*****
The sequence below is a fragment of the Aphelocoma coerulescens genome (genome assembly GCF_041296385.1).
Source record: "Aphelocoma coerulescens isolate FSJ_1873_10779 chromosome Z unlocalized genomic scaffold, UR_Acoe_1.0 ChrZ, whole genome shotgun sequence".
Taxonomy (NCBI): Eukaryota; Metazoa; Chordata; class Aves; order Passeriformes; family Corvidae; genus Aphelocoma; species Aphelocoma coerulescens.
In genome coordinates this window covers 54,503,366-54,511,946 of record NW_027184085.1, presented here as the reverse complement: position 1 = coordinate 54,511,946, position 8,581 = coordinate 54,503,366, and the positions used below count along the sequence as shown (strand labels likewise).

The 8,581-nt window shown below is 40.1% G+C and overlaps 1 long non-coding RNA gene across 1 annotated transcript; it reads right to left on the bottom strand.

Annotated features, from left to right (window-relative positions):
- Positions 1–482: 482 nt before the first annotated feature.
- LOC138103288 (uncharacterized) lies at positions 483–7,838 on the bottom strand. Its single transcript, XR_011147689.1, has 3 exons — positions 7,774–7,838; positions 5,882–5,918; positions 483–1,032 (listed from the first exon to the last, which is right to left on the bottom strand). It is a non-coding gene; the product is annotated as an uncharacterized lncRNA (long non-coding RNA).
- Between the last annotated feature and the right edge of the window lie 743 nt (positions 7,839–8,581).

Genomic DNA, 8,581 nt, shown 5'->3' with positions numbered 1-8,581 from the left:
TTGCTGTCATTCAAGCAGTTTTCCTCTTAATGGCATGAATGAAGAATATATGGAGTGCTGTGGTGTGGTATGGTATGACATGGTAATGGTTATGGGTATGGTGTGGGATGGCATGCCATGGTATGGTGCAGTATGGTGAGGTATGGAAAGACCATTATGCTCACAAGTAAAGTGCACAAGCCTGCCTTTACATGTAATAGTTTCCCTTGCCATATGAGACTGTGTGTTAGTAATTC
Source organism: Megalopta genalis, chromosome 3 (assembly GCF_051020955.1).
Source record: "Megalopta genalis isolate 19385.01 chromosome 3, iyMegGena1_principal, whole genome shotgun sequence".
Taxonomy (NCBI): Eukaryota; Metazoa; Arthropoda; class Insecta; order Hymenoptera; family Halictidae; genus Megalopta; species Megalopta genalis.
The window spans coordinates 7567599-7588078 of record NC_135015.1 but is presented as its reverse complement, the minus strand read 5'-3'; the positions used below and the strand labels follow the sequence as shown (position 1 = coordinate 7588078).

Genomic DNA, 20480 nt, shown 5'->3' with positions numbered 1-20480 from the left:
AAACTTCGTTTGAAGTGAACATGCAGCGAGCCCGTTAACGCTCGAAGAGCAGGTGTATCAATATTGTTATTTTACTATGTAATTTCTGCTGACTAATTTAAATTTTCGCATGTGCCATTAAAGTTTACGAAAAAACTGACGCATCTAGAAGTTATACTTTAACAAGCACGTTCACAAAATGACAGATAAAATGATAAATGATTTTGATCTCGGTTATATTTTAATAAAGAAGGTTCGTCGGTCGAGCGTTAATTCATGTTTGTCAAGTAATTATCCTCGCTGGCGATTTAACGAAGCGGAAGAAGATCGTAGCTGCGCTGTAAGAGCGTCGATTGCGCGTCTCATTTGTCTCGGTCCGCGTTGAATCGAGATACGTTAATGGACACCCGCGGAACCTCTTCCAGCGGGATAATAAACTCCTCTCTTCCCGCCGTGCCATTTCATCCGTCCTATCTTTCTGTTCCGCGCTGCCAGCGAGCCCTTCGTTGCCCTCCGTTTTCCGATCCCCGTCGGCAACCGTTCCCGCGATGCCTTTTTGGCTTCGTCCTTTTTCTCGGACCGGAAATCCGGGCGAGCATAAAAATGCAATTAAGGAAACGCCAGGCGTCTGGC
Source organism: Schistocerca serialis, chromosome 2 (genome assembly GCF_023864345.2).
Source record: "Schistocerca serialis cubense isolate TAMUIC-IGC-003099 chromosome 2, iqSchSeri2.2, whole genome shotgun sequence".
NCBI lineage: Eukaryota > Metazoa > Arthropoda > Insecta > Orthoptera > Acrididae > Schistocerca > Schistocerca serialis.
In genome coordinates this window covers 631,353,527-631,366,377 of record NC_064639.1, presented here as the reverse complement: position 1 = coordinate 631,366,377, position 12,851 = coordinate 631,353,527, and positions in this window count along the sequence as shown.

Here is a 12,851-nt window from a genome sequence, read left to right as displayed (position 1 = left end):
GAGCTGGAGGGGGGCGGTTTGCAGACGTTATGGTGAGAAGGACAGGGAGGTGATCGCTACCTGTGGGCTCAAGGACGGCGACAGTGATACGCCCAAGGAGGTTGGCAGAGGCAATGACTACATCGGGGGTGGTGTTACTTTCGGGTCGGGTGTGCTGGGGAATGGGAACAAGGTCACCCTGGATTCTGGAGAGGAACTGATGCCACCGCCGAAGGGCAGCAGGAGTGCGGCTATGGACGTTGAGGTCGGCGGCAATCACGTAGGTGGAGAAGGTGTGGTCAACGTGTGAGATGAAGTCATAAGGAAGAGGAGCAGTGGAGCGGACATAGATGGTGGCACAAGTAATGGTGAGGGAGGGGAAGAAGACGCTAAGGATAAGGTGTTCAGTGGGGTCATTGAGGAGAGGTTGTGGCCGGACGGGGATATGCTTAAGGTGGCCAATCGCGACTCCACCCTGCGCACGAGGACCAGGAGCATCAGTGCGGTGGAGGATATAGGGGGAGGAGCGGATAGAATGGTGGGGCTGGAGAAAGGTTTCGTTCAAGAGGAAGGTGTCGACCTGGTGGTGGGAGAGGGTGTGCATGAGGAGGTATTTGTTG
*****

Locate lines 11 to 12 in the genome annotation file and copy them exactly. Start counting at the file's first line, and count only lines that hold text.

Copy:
TTGCTGTCATTCAAGCAGTTTTCCTCTTAATGGCATGAATGAAGAATATATGGAGTGCTGTGGTGTGGTATGGTATGACATGGTAATGGTTATGGGTATGGTGTGGGATGGCATGCCATGGTATGGTGCAGTATGGTGAGGTATGGAAAGACCATTATGCTCACAAGTAAAGTGCACAAGCCTGCCTTTACATGTAATAGTTTCCCTTGCCATATGAGACTGTGTGTTAGTAATTC
Source organism: Megalopta genalis, chromosome 3 (assembly GCF_051020955.1).